Trustee from the Toolroom What a book. I was riveted. My friend (and cooking instructor) Tarla Fallgatter recommended this book, and what a treasure it is. I can’t tell you a whole lot about it or I’d be giving away too much of the story. It opens in London, with an ordinary man, with an ordinary wife. He is asked by his sister to help construct a leakproof cement box for her and her husband to take their valuables on an across-the-ocean voyage on a sailboat. They’re planning to move from England to Canada. He does, since he’s a master of constructing small things. Meanwhile, they also ask this childless couple to care for their young daughter for 4 months while they do this traverse-the-ocean thing, and then they’ll have her fly to their new home. Can you guess? They don’t make it, and that’s an integral part of the story too. The husband (and now the new father of his niece) embarks on a journey to – - well, go to the place where the hurricane foundered them. Oh, but there’s so much more to the story. This is written by Nevil Shute (those of you old enough to remember On the Beach, an equally riveting tale from the 1950′s. Shute died in 1960. I highly recommend this book. Try to get it at the library if you can, though there are $10 copies used through the link above, and the Kindle edition is just a bit more. Oh so worth reading!
The Kashmir Shawl: A Novel by Rosie Thomas. (There are lots of other books by the same title, but they’re about shawls, not a novel.) In cleaning out their father’s belongings after his death, Mair comes across an incredibly beautiful shawl with a tiny saved lock of blonde hair. The shawl is exquisite. Her grandparents were poor. She knows there must be more to the story. She’s at odds and ends, and decides to retrace her grandparents’ steps when they were missionaries in India around 1940. Part of the story is told from the viewpoint of the granddaughter (Mair) and part from her grandmother (Nerys). There’s a huge cast of characters, but the story is fascinating, particularly since war was raging in Europe, and this couple was sheltered in many ways by being in India and Srinagar. Not quite a page turner, but it’s very interesting. Worth reading for sure. This is a new book.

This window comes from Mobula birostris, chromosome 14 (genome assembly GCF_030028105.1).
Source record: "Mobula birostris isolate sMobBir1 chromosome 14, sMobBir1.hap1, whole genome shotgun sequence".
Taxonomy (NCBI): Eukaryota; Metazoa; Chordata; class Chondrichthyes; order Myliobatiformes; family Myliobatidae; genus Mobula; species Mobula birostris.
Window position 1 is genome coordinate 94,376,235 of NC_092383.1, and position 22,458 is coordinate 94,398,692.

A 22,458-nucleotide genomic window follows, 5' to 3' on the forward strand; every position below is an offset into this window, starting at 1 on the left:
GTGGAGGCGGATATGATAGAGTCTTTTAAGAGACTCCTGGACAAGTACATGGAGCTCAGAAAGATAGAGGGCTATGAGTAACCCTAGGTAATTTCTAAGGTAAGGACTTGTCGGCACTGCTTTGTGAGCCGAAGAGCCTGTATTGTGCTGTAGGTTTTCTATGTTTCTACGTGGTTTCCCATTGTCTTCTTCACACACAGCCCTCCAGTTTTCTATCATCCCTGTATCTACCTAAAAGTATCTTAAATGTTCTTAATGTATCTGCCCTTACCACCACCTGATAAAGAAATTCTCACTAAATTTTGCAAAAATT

One of the best stories I’ve read in a really long time – The Light Between Oceans. It’s a real winner. It brings to the forefront some very touchy issues, about decisions one makes, or that two people make, that can have huge repercussions, not just today, tomorrow, next year or a generation from now. The background story involves a relatively remote island off Australia (this takes place before satellites and the internet or cell phones), and a young man goes to work at the lighthouse on this island. Eventually he marries. A good woman, and she willingly goes to live on this remote island too. She miscarries 2 children. Out on this remote island with no help. Then one day a boat washes ashore and there’s a dead man and a tiny baby, who’s alive. I don’t want to ruin any of it. Just read it!
IN THE POWDER ROOM: Our guest half-bath has a little table with a pile of books that I change every now and then. They’re books that might pique someone’s interest even if for a very short read. The Greatest Stories Never Told; and Sara Midda’s South of France; Forgotten Bookmarks: A Bookseller’s Collection of Odd Things Lost Between the Pages (just the cutest book – with a miscellany of things – letters, grocery lists, notes, reminders, confessions the author discovered hidden inside the books he purchased for his used bookstore); and The Trouble with Poetry (Billy Collins).